£3.8m project is restoring glory of Barnsley’s historic attraction

A giant willow monster inspired by scrapbooks recently unearthed is just one of a series of new attractions following nearly £4m worth of investment at a Barnsley beauty spot.

A major new woodland discovery trail, boats back on the lake for the first time in nearly 100 years and two miles of new paths are just some of the new features at Cannon Hall Museum and Gardens thanks to the project.

The bulk of the £3.8m funding has come from the National Lottery Heritage Fund to support this Parks for People initiative, dubbed Restoring the Glory, Revealing the Secrets, and has been four years in the making with the major elements now ready for public unveiling this weekend.

The 5m long monster is part of a new trail set to open this Saturday, packed with 20 free play features including balancing beam, tepees, Saxon hut, willow tunnel and musical instruments.

It is inspired by scrapbooks donated to the Museum, described by their team as an early form of 1800s Instagram. They were a way for Winifred Spencer Stanhope who used to live at Cannon Hall in its heyday to record and impress others about the prestigious events and visits they hosted.

Breaking from tradition, it was the girls who embraced photography – including Winifred, a cousin of the famous artistic De Morgan family – to record key events and then embellish them with mythical artworks such as monsters and dragons in creating these scrapbooks, which have now inspired the new trail.

Boats have now permanently returned to the lake for the first time in almost 100 years after 24,000 cubic metres of silt was dredged from the water and more than two miles of new pathways have been laid following major drainage improvements.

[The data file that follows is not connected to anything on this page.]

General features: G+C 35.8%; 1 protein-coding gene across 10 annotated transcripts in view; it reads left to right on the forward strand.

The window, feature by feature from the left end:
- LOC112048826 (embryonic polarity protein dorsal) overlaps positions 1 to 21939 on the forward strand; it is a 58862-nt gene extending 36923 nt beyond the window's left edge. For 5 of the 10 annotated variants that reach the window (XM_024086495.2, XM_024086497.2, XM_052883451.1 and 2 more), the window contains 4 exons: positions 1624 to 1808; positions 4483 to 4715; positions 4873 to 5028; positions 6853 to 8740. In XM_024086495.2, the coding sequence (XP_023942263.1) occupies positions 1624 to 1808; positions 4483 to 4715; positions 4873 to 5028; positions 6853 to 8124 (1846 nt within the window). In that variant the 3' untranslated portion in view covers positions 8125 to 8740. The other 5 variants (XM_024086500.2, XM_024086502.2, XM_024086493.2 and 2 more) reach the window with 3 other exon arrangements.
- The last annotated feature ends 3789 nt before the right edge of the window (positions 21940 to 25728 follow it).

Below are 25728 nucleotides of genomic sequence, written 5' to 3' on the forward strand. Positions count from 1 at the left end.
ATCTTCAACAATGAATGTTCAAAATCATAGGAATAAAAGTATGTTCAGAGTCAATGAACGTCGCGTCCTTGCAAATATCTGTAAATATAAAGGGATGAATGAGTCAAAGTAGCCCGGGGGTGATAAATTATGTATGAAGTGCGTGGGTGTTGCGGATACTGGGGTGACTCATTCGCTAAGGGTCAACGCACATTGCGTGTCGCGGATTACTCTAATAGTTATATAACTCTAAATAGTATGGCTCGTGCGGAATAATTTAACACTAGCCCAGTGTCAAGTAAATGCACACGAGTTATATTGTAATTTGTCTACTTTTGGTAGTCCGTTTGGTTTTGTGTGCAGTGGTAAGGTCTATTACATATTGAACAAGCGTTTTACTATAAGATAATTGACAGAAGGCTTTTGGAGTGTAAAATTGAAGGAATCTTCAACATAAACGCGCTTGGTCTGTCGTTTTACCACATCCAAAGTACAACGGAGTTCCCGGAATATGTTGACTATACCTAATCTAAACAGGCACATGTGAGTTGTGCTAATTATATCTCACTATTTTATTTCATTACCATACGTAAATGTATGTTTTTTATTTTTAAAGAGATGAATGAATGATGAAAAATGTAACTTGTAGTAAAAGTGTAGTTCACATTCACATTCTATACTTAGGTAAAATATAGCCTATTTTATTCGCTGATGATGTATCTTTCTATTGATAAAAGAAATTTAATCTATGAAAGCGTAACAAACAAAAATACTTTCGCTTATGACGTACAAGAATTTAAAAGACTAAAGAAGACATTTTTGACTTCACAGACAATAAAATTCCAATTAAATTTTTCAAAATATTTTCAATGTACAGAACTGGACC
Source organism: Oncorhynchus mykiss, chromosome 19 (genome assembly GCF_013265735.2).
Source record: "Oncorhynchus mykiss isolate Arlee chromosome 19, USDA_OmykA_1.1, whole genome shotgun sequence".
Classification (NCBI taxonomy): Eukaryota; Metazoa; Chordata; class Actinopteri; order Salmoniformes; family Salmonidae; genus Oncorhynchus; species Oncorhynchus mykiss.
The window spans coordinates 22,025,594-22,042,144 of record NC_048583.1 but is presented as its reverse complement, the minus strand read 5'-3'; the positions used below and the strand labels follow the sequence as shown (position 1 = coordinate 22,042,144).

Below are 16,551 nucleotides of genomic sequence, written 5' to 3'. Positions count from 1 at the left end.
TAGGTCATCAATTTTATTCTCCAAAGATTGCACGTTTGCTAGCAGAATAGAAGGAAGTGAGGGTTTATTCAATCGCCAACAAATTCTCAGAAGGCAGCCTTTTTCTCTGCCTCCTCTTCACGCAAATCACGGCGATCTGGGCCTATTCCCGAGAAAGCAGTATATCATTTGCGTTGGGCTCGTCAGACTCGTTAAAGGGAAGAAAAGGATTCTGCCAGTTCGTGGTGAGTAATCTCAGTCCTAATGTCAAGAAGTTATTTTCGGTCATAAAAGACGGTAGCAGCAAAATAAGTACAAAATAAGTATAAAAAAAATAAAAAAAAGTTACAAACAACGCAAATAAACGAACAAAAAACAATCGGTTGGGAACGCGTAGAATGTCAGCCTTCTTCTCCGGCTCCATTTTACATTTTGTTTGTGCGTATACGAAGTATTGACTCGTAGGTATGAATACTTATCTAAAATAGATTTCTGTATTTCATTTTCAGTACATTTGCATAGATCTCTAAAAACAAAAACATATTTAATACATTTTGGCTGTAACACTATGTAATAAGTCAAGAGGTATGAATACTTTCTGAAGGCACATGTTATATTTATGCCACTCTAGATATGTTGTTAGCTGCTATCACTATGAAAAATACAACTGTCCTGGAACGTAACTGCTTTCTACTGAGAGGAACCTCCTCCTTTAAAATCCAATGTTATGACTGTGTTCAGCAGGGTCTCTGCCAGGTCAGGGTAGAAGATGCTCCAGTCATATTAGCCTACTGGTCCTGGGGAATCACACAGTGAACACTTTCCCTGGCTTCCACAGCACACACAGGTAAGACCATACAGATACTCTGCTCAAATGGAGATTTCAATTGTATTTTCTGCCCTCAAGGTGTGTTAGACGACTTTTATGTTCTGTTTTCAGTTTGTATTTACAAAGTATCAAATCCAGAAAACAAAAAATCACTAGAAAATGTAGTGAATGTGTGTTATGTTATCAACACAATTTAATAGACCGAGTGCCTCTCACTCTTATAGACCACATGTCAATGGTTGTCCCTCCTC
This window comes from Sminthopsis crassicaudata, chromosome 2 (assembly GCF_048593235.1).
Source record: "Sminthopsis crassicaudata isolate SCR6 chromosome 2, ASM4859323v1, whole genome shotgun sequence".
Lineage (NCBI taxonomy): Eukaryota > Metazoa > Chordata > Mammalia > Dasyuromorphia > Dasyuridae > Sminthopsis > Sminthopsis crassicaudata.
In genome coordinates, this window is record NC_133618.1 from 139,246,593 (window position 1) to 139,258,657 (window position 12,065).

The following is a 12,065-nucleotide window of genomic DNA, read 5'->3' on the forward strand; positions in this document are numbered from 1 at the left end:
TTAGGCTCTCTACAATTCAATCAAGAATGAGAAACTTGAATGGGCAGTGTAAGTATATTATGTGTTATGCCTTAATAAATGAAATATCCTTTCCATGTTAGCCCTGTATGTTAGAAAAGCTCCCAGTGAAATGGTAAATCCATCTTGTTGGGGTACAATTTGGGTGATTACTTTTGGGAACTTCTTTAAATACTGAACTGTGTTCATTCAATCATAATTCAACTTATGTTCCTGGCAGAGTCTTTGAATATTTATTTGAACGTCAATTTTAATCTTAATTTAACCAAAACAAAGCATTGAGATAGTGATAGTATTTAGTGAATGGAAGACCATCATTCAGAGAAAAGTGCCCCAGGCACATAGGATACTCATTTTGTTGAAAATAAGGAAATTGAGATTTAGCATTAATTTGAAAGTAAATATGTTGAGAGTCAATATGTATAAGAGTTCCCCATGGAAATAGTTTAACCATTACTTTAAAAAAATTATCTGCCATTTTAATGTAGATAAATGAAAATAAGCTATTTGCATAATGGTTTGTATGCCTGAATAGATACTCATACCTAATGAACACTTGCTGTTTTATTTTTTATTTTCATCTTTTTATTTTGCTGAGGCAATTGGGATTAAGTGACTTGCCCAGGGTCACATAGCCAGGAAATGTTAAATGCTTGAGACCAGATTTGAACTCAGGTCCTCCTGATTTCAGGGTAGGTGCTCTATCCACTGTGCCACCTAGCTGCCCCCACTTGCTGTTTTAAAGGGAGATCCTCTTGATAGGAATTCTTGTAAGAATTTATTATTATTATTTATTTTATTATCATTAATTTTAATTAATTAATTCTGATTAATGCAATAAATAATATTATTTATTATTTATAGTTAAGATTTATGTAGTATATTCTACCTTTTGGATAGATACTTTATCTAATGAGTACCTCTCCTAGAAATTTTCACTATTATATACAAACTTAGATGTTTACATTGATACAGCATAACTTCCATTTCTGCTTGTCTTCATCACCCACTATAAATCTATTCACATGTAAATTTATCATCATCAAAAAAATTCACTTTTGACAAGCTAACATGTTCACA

And historic buildings like the subterranean ice house built back in 1780 and bricked up since the 1970s until now, after being restored and reopened – giving some dramatic views into an underground 8 metre void.

Two cottages have also been renovated alongside the gardener’s cottage which is now a volunteer rub and the formerly derelict north range glass house has now been brought back to its former glory.

Chainsaw sculptures of animals and the final installations within fairyland are set to be completed by the autumn to put the finishing touches to the project.

Additional funding for the ambitious project has also come from the Country Houses Foundation, EPIP Leader Fund, Friends of Cannon Hall, Leche Trust and Awards for All.

Cllr Tim Cheetham, Barnsley Council's Cabinet Member for Culture, said: “This has been years in the making so to see it finally coming to fruition is just fantastic. A lot of hard work and love has been poured into this project because we all know just how much Cannon Hall and these stunning gardens mean to the people of Barnsley and Yorkshire.

“People will see a mix of newly created areas, installations, improvements and renovations alongside things that you won’t see but were extremely important for the long term benefit of this site, such as drainage and groundworks.

“What we now have is a stunning outdoor visitors experience with magnificent new woodland family trail where the installations are in harmony with the natural surroundings they have been placed in.

“We hope it will encourage more people to visit Cannon Hall itself which is completely free to see and explore. The De Morgan’s were trailblazers with a strong connection to our borough and the scrapbooks that represent important moments in history are on display in the hall meaning people can experience the adventure trail and then see the original works that inspired it.”

David Renwick, Director, England, North at The National Lottery Heritage Fund, said: “Regenerating and conserving public parks remains a high priority for us as we commit to promoting more environmentally-sustainable heritage and increasing people’s health and wellbeing.

“Thanks to National Lottery players, we are proud to support the restoration and transformation of the Gardens at Cannon Hall.”

The woodland adventure trail will officially open from this Saturday and project highlights include:

  • 1 hectare of new play space created with the trail
  • Three historic building completely restored (ice house, privy midden, cottages)
  • 24,000 cubic metres of silt dredged from lakes
  • New lake banks created with this silt
  • 10,000 new plants
  • More than 2 miles of new pathways
  • Major drainage work
  • Fairyland refurbishment
  • Pleasure grounds restored to original beauty
  • New chainsaw sculptures arriving late summer
  • New volunteer hub in former gardener’s cottage
  • Renovated the derelict north range glass house

To find out more see https://www.cannon-hall.com 

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